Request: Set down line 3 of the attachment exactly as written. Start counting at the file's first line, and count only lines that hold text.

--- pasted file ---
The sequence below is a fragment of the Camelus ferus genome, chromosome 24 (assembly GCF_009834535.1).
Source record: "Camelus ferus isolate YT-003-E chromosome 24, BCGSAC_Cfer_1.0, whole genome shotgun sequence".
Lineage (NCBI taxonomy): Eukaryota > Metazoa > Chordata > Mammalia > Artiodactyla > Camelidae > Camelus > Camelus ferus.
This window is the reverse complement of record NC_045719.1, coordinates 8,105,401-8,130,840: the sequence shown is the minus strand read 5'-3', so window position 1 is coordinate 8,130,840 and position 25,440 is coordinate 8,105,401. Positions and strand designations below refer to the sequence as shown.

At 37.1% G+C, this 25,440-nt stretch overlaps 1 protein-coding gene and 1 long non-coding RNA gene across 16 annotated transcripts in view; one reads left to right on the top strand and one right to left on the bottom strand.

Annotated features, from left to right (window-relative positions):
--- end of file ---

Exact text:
Lineage (NCBI taxonomy): Eukaryota > Metazoa > Chordata > Mammalia > Artiodactyla > Camelidae > Camelus > Camelus ferus.